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Mothers and others: who invests in children's health?

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  • Case, Anne
  • Paxson, Christina

Abstract

We estimate the impact of family structure on investments made in children’s health, using data from the 1988 National Health Interview Survey Child Health Supplement. Controlling for household size, income and characteristics, we find that children living with step mothers are significantly less likely to have routine doctor and dentist visits, or to have a place for usual medical care, or for sick care. If children living with step mothers have regular contact with their birth mothers, however, their health care does not suffer relative to that reported for children who reside with their birth mothers. In addition to health investments, we find a significant effect of step mothers on health-related behaviors: children living with step mothers are significantly less likely to wear seatbelts, and are significantly more likely to be living with a cigarette smoker. We cannot reject that investments for children living with birth fathers and step mothers are the same as those made by birth fathers living alone with their children. Who invests in children’s health? It appears these investments are made, largely, by a child’s mother, and that step mothers are not substitutes for birth mothers in this domain.

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Bibliographic Info

Article provided by Elsevier in its journal Journal of Health Economics.

Volume (Year): 20 (2001)
Issue (Month): 3 (May)
Pages: 301-328

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Handle: RePEc:eee:jhecon:v:20:y:2001:i:3:p:301-328

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Web page: http://www.elsevier.com/locate/inca/505560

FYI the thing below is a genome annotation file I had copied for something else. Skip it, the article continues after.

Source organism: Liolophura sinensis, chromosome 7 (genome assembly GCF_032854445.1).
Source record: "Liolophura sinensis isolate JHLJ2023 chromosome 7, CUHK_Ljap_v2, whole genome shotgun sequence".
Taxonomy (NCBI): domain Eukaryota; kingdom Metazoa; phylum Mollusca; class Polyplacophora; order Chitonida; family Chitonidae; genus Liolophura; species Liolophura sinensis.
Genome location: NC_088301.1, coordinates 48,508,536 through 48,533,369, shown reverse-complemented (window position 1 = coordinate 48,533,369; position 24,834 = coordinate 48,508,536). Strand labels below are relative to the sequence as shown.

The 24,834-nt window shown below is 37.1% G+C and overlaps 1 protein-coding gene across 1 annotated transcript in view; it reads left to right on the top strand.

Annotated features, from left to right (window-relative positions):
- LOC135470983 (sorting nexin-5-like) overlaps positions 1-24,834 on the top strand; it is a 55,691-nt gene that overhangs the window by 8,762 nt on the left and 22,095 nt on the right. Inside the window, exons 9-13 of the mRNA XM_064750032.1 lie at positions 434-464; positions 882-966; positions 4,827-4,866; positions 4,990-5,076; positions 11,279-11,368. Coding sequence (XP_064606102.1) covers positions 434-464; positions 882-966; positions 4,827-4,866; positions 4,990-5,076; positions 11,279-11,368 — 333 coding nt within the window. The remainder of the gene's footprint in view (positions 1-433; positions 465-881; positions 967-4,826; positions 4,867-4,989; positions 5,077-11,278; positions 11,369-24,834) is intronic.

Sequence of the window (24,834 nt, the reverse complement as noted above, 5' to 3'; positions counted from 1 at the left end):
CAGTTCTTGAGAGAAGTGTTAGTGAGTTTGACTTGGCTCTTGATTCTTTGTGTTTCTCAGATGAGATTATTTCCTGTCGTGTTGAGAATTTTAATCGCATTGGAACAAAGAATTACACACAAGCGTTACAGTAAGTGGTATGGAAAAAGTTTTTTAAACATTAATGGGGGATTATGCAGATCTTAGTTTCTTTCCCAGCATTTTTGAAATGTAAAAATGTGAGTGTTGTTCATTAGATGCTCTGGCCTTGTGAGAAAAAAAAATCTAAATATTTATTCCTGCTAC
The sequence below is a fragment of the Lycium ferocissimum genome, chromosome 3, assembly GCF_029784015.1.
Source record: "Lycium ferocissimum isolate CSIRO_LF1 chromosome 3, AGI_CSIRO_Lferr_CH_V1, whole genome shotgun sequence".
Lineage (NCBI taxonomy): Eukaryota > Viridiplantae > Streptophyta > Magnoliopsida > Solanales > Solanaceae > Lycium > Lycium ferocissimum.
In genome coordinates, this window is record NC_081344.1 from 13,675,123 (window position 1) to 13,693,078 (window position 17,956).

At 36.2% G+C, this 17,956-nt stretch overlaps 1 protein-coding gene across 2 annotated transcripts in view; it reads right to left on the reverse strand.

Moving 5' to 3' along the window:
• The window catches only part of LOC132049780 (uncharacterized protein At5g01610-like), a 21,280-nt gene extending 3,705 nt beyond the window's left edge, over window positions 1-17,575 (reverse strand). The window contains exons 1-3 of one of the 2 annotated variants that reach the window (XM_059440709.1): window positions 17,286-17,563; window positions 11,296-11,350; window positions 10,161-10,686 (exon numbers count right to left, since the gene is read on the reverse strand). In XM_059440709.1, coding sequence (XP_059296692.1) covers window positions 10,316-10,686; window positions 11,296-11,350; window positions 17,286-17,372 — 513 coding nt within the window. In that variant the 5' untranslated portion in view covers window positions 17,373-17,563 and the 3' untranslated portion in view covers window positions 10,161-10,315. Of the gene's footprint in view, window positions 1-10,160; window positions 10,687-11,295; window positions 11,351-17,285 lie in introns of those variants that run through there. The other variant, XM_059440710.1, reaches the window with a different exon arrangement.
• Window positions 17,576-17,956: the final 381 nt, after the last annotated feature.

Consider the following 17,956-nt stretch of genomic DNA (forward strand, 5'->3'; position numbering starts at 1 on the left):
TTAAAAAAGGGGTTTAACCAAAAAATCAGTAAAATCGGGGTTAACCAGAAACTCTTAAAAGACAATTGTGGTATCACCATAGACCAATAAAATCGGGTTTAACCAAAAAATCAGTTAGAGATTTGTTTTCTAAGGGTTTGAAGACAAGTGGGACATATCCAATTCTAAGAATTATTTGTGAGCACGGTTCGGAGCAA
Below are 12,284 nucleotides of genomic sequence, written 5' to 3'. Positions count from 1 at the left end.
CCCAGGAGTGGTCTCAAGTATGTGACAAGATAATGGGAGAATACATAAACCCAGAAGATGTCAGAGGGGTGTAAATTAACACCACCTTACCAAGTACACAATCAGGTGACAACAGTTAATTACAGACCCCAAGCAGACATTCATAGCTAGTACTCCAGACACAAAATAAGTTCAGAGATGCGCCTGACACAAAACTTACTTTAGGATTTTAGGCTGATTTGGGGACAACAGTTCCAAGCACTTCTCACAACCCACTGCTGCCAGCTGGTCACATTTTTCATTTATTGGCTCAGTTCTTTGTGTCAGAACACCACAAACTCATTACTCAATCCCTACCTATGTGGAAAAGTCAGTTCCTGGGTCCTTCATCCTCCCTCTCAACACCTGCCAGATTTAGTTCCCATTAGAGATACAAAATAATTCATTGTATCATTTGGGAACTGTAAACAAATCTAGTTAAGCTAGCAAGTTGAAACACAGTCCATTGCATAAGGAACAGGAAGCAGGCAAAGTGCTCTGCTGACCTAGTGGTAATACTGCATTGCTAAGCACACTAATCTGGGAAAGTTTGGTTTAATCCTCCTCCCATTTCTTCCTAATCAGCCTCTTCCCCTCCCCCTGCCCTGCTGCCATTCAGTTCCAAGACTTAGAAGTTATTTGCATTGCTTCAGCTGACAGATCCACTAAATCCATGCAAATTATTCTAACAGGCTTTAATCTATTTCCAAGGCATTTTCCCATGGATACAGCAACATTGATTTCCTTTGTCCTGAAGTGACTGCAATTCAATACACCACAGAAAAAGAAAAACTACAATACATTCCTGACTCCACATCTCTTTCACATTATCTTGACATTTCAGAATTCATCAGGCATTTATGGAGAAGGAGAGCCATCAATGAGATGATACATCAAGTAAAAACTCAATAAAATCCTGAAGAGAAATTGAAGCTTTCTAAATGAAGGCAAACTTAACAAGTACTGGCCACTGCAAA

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  1. Anne Case & Christina Paxson, 2000. "Mothers and Others: Who Invests in Children's Health?," NBER Working Papers 7691, National Bureau of Economic Research, Inc.
  2. Gary S. Becker, 1981. "A Treatise on the Family," NBER Books, National Bureau of Economic Research, Inc, number beck81-1, July.
  3. Beller, Andrea H & Chung, Seung Sin, 1992. "Family Structure and Educational Attainment of Children: Effects of Remarriage," Journal of Population Economics, Springer, vol. 5(1), pages 39-59, February.
  4. Jonathan Gruber, 2000. "Is Making Divorce Easier Bad for Children? The Long Run Implications of Unilateral Divorce," NBER Working Papers 7968, National Bureau of Economic Research, Inc.
  5. I-Fen Lin & Anne Case & Sara McLanahan, 1999. "Household Resource Allocation in Stepfamilies: Darwin Reflects on the Plight of Cinderella," American Economic Review, American Economic Association, vol. 89(2), pages 234-238, May.
  6. Anne Case & I-Fen Lin & Sara McLanahan, 2000. "Educational Attainment in Blended Families," NBER Working Papers 7874, National Bureau of Economic Research, Inc.
  7. Case, Anne & Lin, I-Fen & McLanahan, Sara, 2000. "How Hungry Is the Selfish Gene?," Economic Journal, Royal Economic Society, vol. 110(466), pages 781-804, October.
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